Ken Park Movie Review
Clark teams up with co-director Ed Lachman (lauded cinematographer of Far From Heaven) and his bad-boy Kids screenwriter Harmony Korine to tell us that young people are the most tension-filled, powder keg group in the country. Witness the film's opening credits: the title teen (red-haired Adam Chubbuck) skateboards through a suburban town, enters his local skate park, and puts a bullet through his own head. Roll movie.
Clark, Lachman, and Korine use this brutal intro as a segue to introduce the teens in Ken Park's loose circle -- an interesting story device considering none of the kids mentions Ken until the final sequence, and even then it's with a matter-of-fact detachment.
Shawn (James Bullard), who might have fit into Kids comfortably, sweetly expresses love to his little brother before school, and then hustles next door to perform oral sex on a woman more than twice his age. Peaches (sexpot-to-be Tiffany Limos) lives with her esteem-lacking, Bible-thumping dad. Claude (Stephen Jasso) suffers the blind-rage brutality of his alpha-male father. The mentally troubled Tate (James Ransone) verbally abuses his grandparents, with whom he lives, ranting madly about the misguided love and affection they provide.
In the midst of these generally unconnected stories lies the reason Ken Park hasn't been released in the U.S., and was banned in Australia: graphic sex acts, some authentic, ranging from that oral romp to nauseating incest to disturbing masturbation. Clark shows us penises with the broad ease that some equally leering directors display women's breasts. And while there is a daring, revealing truth to the sex, there is also an odd level of peek-a-boo gratuitousness that acts as shock for shock's sake.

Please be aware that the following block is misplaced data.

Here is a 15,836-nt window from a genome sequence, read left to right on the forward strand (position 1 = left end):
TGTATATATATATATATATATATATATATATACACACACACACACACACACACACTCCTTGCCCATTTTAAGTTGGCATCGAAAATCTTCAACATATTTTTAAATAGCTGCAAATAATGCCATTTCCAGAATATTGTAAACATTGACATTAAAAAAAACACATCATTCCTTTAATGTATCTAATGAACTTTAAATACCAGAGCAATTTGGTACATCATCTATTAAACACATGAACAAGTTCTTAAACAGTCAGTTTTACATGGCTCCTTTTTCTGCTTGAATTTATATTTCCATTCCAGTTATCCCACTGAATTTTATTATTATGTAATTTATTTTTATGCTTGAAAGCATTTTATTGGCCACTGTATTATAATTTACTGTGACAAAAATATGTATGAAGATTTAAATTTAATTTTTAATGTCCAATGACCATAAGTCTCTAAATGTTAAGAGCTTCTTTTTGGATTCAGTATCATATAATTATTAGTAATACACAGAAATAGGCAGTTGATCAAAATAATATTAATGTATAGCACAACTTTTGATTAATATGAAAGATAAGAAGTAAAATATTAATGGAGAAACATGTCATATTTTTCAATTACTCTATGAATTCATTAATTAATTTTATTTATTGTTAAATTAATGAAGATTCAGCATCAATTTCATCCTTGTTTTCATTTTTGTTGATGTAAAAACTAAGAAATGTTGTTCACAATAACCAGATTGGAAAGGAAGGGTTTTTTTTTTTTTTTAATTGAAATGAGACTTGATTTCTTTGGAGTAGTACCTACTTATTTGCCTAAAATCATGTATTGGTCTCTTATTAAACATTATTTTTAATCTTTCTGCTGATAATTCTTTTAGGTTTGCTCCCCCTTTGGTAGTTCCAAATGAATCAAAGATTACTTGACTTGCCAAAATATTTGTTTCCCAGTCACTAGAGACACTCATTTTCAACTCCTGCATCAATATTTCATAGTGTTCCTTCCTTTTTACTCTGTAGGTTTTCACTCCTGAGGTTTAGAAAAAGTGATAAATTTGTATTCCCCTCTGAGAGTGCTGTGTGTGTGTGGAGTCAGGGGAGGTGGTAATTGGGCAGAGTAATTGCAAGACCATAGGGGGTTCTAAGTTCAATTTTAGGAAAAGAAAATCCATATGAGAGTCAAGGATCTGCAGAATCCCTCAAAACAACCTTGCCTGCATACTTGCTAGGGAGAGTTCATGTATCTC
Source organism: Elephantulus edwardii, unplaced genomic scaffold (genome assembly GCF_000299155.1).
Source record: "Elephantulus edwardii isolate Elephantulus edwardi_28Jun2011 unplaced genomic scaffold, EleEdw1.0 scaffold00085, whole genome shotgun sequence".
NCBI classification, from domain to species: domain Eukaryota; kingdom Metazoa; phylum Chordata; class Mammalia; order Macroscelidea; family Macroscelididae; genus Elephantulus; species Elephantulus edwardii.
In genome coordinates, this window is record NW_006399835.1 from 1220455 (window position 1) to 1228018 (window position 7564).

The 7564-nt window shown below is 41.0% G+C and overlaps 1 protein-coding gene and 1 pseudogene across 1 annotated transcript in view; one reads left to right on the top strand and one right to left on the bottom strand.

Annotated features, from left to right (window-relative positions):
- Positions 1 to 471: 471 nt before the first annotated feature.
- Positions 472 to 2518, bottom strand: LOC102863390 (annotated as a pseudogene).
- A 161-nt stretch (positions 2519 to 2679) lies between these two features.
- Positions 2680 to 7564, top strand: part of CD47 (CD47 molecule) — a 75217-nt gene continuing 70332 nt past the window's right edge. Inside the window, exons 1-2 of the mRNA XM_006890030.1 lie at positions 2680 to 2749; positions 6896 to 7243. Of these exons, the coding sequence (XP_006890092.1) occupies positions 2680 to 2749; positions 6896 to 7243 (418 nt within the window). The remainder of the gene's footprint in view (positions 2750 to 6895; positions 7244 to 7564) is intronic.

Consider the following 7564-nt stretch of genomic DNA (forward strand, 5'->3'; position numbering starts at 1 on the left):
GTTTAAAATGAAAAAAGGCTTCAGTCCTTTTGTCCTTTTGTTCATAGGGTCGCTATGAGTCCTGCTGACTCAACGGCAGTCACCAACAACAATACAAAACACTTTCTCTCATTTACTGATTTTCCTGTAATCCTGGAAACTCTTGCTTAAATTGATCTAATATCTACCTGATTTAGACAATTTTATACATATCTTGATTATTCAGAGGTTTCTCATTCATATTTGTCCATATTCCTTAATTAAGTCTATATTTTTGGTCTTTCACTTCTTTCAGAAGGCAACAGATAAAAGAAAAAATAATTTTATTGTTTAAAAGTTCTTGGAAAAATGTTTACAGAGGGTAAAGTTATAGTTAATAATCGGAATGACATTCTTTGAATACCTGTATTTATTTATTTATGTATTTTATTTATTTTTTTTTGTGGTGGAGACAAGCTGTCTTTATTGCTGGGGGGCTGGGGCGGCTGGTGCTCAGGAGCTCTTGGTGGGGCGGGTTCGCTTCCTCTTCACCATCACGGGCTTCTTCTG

This does nothing but deny the film's tender, insightful moments and detract from what little story cohesiveness exists. In fact, one entire chapter of the film (that of the psychotic Tate) seems unnecessary, stuffed in just for a grotesque moment of auto-asphyxiation and a pointless ejaculation shot. Even with that gaping problem, Clark still flexes a fine sense of danger, as he has in previous films.
Watching Ken Park feels awkward, and not necessarily the way Clark intended; the sense comes more from appreciating Clark's boldness and tension while resenting his level of overdoing it all. But like the more insightful Kids and the scorching Bully, Ken Park leads viewers, fans, and detractors to wonder, "What the hell is this guy doing?"